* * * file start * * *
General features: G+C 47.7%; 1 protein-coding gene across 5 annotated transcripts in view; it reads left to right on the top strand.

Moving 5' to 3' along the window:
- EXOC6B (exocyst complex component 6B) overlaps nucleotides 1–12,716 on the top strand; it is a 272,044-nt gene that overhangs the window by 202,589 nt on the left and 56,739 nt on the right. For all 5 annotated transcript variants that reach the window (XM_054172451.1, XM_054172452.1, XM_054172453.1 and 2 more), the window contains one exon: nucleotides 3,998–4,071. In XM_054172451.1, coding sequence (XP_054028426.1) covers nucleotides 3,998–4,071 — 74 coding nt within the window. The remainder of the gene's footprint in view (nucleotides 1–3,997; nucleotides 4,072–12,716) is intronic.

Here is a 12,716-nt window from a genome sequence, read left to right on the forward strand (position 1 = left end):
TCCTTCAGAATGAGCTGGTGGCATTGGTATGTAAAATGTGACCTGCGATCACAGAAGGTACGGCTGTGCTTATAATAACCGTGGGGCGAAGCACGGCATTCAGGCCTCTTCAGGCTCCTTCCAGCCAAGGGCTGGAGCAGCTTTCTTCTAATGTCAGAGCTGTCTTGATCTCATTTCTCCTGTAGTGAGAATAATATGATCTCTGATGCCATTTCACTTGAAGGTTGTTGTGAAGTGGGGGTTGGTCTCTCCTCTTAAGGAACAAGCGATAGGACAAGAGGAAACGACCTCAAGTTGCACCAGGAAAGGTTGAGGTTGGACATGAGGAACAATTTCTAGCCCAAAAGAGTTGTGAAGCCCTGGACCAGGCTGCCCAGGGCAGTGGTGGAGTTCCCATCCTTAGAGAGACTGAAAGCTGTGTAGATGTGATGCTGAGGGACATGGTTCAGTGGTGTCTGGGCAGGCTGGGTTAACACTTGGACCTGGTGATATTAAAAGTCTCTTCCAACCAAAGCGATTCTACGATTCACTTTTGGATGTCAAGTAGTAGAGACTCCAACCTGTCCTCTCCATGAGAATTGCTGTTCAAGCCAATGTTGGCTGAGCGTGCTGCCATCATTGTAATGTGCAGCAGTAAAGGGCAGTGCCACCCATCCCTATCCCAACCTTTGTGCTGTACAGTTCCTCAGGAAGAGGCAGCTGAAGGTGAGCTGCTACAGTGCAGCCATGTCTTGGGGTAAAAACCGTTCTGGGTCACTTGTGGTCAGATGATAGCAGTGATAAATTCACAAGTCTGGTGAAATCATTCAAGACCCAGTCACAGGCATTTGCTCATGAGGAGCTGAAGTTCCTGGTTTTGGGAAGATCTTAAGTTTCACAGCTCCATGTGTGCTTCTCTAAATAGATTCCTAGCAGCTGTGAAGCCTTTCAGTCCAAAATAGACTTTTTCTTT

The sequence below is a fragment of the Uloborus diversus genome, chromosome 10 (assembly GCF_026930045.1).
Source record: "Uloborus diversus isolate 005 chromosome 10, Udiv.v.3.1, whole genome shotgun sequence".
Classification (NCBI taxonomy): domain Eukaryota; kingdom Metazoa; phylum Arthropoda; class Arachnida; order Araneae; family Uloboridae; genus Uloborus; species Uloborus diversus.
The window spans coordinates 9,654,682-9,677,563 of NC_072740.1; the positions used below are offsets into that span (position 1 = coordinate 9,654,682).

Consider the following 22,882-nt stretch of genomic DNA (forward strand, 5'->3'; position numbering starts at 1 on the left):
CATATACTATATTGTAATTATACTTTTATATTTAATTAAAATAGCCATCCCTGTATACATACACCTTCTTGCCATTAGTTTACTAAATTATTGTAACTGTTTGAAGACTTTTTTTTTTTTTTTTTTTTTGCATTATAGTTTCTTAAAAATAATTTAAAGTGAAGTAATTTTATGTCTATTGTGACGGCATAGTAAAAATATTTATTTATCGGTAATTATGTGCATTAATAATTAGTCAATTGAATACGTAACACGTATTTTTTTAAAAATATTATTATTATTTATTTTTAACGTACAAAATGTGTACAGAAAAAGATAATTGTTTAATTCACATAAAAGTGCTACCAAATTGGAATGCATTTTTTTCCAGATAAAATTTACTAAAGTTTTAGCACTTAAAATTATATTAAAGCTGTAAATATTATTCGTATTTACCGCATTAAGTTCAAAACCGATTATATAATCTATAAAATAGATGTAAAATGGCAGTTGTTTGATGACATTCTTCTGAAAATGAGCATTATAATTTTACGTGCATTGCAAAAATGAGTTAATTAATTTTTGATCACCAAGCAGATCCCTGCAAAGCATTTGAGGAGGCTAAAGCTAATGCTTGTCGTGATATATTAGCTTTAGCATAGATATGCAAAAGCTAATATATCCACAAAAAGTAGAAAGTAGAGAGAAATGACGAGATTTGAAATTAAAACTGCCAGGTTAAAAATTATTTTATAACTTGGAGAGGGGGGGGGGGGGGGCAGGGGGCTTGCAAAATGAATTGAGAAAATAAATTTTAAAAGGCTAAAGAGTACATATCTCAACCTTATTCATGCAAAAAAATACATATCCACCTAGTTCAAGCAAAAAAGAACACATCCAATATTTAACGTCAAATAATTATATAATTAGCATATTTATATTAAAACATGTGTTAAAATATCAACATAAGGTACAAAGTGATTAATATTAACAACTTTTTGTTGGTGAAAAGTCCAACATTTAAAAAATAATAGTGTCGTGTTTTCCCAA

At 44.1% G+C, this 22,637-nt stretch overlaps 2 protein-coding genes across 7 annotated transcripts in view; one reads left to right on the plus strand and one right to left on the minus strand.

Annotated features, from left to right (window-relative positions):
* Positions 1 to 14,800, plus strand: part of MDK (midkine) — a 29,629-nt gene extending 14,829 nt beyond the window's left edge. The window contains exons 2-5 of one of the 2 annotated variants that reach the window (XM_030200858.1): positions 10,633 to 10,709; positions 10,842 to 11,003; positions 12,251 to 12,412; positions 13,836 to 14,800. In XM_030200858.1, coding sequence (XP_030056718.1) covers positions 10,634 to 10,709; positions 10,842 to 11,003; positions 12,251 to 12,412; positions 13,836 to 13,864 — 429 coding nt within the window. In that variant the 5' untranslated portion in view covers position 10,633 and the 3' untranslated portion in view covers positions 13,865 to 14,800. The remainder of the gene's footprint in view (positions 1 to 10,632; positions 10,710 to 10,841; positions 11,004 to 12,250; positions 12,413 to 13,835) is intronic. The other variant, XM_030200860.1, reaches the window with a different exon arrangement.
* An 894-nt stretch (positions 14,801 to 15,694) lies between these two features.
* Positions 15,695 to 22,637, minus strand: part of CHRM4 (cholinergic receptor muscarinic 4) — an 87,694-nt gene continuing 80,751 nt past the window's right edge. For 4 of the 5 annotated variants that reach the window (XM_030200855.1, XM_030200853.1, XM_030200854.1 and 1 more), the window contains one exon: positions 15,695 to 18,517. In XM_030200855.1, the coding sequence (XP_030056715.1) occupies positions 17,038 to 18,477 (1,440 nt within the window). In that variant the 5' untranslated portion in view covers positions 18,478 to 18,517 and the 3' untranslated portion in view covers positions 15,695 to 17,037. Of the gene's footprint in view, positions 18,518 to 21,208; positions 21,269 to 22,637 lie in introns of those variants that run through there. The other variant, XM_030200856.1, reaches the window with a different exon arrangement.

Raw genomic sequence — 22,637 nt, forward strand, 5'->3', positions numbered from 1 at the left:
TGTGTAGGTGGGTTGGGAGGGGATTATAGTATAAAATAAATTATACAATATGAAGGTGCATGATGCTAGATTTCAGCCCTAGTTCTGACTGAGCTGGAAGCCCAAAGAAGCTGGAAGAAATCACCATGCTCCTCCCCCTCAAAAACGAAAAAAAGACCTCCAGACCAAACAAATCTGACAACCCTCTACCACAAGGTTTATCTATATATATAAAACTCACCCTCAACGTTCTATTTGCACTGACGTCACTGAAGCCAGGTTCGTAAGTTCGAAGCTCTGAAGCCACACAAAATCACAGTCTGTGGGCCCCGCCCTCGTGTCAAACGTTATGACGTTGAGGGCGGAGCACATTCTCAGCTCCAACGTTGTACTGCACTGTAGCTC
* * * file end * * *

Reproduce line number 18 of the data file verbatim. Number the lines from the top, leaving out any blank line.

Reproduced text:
TGTGTAGGTGGGTTGGGAGGGGATTATAGTATAAAATAAATTATACAATATGAAGGTGCATGATGCTAGATTTCAGCCCTAGTTCTGACTGAGCTGGAAGCCCAAAGAAGCTGGAAGAAATCACCATGCTCCTCCCCCTCAAAAACGAAAAAAAGACCTCCAGACCAAACAAATCTGACAACCCTCTACCACAAGGTTTATCTATATATATAAAACTCACCCTCAACGTTCTATTTGCACTGACGTCACTGAAGCCAGGTTCGTAAGTTCGAAGCTCTGAAGCCACACAAAATCACAGTCTGTGGGCCCCGCCCTCGTGTCAAACGTTATGACGTTGAGGGCGGAGCACATTCTCAGCTCCAACGTTGTACTGCACTGTAGCTC